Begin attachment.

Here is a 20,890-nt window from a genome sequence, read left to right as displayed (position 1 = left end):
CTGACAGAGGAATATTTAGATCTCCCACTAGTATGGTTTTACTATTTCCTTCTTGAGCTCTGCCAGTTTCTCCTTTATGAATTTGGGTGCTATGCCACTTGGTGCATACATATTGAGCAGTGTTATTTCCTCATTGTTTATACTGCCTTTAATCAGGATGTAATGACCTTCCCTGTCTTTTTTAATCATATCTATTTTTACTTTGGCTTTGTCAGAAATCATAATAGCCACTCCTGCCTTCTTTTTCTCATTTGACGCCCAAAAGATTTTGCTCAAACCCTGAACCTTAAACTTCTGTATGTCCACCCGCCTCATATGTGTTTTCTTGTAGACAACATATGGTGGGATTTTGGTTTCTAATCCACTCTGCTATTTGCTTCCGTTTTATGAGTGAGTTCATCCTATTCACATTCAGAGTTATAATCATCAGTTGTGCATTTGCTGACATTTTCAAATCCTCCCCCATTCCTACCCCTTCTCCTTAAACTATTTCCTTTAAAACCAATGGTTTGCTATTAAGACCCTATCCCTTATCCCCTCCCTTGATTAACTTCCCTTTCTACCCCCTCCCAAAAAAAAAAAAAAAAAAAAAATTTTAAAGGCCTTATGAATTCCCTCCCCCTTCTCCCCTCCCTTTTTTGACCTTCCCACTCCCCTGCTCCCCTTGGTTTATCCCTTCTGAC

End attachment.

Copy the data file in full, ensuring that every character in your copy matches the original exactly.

Here is a 20,890-nt window from a genome sequence, read left to right as displayed (position 1 = left end):
CTGACAGAGGAATATTTAGATCTCCCACTAGTATGGTTTTACTATTTCCTTCTTGAGCTCTGCCAGTTTCTCCTTTATGAATTTGGGTGCTATGCCACTTGGTGCATACATATTGAGCAGTGTTATTTCCTCATTGTTTATACTGCCTTTAATCAGGATGTAATGACCTTCCCTGTCTTTTTTAATCATATCTATTTTTACTTTGGCTTTGTCAGAAATCATAATAGCCACTCCTGCCTTCTTTTTCTCATTTGACGCCCAAAAGATTTTGCTCAAACCCTGAACCTTAAACTTCTGTATGTCCACCCGCCTCATATGTGTTTTCTTGTAGACAACATATGGTGGGATTTTGGTTTCTAATCCACTCTGCTATTTGCTTCCGTTTTATGAGTGAGTTCATCCTATTCACATTCAGAGTTATAATCATCAGTTGTGCATTTGCTGACATTTTCAAATCCTCCCCCATTCCTACCCCTTCTCCTTAAACTATTTCCTTTAAAACCAATGGTTTGCTATTAAGACCCTATCCCTTATCCCCTCCCTTGATTAACTTCCCTTTCTACCCCCTCCCAAAAAAAAAAAAAAAAAAAAAATTTTAAAGGCCTTATGAATTCCCTCCCCCTTCTCCCCTCCCTTTTTTGACCTTCCCACTCCCCTGCTCCCCTTGGTTTATCCCTTCTGAC